Mississippi votes down zygote personhood

Posted on November 9, 2011

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I had my editorial all planned out in my head. First, Mississippi was going to be the first state to approve the thoroughly idiotic state constitutional amendment defining a fertilized egg (a zygote) as a person. Second, I… well, I never got past that first step, because Mississippi voters did the smart thing and voted down an amendment that would have made pregnant women second-class citizens at best, and livestock at worst.

Yes, the vote was closer than it really should have been (it failed 58% to 42%), but given I was legitimately concerned that socially conservative Mississippi would approve it, I won’t complain. I’m sure that it helps that, according to the Associated Press this morning, Episcopalians and Methodists opposed the amendment, the Catholic Diocese of Jackson was neutral on it, every state medical organization was either neutral or opposed it, and the popular outgoing governor Haley Barbour said he had reservations about it.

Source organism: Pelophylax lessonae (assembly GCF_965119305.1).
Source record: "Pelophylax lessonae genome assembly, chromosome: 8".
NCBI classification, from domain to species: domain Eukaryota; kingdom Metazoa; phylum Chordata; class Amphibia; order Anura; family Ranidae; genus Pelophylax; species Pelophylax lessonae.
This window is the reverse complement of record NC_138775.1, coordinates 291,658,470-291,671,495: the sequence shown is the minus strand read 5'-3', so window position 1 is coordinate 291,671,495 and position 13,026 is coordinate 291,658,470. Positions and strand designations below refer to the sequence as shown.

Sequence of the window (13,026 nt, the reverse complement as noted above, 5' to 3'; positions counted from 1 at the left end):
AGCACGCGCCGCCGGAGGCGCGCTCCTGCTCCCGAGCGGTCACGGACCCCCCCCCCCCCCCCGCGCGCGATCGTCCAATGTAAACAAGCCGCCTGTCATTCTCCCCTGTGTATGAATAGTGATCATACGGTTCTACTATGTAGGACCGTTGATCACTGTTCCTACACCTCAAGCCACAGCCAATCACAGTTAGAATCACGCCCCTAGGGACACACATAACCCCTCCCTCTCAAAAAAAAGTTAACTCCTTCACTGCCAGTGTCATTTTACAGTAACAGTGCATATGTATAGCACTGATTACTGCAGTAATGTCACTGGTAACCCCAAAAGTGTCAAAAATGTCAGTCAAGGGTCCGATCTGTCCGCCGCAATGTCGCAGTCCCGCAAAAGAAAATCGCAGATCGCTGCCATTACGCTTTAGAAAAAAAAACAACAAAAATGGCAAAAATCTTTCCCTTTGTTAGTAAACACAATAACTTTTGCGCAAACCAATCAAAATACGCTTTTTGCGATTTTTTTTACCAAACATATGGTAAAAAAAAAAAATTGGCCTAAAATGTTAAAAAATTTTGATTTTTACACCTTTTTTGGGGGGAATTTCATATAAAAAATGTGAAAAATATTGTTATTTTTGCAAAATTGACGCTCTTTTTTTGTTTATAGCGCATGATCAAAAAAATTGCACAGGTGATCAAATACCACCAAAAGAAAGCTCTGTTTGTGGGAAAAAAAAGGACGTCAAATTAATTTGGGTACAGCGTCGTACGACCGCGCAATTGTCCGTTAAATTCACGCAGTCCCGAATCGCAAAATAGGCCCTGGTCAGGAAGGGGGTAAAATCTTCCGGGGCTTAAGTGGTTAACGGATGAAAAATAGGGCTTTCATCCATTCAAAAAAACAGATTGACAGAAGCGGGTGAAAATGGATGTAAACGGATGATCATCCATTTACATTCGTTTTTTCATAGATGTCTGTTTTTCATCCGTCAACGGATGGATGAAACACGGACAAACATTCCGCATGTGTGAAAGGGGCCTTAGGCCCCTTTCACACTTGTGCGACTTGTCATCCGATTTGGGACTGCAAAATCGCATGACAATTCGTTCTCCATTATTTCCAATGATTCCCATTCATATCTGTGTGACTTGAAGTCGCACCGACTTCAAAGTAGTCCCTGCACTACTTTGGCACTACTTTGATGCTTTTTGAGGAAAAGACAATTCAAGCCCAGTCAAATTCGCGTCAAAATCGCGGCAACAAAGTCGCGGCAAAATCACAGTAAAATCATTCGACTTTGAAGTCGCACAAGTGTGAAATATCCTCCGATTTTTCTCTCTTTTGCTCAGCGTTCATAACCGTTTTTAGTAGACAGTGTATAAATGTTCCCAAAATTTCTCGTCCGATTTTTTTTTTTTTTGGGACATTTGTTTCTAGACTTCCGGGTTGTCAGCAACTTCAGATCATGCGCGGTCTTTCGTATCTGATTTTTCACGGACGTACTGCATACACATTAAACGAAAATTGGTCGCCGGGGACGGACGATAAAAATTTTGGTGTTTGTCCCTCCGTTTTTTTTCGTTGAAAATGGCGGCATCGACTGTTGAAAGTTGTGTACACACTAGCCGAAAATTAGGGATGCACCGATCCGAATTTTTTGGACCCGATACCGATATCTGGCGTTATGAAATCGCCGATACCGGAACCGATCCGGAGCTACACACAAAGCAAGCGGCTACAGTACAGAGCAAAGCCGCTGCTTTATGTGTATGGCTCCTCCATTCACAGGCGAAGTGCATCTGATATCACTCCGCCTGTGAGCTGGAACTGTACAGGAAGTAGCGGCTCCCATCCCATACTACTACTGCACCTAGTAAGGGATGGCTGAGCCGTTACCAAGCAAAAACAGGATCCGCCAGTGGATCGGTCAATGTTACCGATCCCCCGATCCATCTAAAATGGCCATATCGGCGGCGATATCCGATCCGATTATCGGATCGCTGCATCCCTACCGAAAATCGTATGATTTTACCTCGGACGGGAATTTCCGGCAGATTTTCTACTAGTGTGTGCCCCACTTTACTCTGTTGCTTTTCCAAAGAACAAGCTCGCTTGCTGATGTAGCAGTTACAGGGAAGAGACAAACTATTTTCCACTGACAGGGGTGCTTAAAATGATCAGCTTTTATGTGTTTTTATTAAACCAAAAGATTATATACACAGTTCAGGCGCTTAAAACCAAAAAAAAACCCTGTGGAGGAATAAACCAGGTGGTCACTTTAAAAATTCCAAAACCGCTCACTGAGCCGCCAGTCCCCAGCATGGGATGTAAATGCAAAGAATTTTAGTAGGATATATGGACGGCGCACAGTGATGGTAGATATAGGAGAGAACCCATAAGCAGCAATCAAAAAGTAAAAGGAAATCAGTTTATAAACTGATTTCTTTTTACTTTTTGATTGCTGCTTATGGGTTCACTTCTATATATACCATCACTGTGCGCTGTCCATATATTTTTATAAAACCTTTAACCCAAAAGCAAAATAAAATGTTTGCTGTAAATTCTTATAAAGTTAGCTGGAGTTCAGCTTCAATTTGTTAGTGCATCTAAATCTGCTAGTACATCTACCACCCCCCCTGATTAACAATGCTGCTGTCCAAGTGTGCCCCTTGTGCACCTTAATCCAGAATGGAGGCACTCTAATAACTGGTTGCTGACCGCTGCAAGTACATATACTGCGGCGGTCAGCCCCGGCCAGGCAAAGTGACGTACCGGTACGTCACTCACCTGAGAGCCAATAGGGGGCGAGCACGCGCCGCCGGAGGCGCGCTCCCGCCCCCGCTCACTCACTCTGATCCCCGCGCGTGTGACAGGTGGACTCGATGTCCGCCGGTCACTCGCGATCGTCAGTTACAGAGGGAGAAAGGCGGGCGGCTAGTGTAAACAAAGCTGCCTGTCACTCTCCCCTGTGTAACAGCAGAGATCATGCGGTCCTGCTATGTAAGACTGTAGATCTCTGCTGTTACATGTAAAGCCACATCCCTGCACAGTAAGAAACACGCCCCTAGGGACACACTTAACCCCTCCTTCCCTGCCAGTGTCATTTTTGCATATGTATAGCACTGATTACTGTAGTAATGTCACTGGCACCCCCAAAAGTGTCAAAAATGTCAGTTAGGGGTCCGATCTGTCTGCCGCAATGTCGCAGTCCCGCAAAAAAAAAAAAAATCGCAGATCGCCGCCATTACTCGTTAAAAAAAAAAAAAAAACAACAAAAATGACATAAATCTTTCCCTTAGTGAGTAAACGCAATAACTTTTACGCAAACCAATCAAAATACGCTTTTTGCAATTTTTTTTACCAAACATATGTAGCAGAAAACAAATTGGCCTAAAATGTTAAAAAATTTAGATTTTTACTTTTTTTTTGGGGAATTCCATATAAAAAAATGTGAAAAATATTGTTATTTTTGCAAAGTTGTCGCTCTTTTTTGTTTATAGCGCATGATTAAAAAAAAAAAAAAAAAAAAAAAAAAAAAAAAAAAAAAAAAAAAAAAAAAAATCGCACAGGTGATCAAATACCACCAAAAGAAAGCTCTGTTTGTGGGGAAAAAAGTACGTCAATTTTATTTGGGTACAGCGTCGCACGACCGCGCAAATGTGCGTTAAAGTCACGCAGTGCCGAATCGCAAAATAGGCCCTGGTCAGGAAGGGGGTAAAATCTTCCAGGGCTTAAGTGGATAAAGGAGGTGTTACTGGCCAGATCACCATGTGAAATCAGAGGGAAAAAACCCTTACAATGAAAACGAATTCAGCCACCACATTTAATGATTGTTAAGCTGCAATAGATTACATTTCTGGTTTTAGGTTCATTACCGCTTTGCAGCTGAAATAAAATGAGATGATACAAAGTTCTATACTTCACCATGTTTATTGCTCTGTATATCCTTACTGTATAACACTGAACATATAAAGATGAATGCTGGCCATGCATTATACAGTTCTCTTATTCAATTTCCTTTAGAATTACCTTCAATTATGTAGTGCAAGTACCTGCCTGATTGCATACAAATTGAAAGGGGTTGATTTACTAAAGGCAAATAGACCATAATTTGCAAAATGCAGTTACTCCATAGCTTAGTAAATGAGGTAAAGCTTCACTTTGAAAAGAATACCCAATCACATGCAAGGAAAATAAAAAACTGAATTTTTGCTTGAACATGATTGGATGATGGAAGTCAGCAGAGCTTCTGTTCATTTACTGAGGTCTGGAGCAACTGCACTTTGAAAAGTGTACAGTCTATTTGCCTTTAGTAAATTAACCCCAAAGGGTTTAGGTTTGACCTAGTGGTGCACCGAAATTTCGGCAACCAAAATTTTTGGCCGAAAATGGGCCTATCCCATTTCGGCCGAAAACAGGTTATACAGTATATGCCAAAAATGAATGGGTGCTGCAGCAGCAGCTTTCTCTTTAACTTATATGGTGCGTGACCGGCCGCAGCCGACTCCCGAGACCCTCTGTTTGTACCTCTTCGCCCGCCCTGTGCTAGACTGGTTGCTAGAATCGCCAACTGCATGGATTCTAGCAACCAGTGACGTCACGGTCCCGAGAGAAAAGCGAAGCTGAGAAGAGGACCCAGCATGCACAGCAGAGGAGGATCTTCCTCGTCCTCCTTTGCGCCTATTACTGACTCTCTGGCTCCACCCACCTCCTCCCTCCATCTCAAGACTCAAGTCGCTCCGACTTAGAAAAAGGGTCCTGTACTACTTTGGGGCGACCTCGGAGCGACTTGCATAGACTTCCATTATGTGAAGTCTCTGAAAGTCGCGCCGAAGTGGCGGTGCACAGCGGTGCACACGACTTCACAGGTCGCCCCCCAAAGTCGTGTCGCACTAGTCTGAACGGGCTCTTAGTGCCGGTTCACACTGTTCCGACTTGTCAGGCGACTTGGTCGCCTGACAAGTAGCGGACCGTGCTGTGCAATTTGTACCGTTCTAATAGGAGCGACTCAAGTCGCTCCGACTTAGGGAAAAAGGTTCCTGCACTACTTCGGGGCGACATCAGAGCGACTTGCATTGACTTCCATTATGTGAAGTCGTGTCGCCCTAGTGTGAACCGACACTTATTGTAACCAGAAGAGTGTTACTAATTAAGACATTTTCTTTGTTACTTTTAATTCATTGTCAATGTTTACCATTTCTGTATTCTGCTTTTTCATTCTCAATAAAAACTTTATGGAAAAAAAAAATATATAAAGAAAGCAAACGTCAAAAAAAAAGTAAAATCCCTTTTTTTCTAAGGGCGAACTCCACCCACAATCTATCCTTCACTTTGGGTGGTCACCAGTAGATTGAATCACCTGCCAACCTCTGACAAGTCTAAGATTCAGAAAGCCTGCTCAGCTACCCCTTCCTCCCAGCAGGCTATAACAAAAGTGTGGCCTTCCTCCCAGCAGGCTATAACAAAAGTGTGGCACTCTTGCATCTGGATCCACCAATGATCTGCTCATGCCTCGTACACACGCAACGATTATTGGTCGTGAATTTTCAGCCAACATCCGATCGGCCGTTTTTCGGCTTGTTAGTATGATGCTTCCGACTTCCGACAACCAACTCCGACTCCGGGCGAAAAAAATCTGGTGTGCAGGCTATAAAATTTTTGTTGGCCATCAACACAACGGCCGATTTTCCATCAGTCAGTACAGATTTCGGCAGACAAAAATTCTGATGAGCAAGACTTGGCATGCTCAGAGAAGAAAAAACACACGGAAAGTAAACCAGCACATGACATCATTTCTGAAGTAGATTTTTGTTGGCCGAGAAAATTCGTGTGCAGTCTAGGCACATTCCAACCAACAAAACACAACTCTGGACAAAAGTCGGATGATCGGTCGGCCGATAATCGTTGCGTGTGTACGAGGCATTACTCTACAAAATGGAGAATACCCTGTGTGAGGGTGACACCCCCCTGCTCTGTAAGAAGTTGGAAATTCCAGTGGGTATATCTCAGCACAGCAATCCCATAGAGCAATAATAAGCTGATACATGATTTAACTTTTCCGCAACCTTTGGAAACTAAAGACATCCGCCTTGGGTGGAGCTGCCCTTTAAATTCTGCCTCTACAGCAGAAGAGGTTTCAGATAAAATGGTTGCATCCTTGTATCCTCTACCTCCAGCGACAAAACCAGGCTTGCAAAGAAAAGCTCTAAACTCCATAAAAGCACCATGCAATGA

Still, while this battle against zygote personhood has been won, the war continues. Personhood USA, the group pushing this boneheaded idea, is trying to get amendments or laws on the ballots in at least half the states for 2012, and so I somehow feel certain that I’ll have more opportunities to talk about just how dangerous and stupid zygote personhood actually is. Mississippi’s rejection gives me hope that I won’t ever have to write that planned editorial. After all, if the people of Mississippi can be convinced that it’s a really, really, really bad idea, then voters in any state can be.

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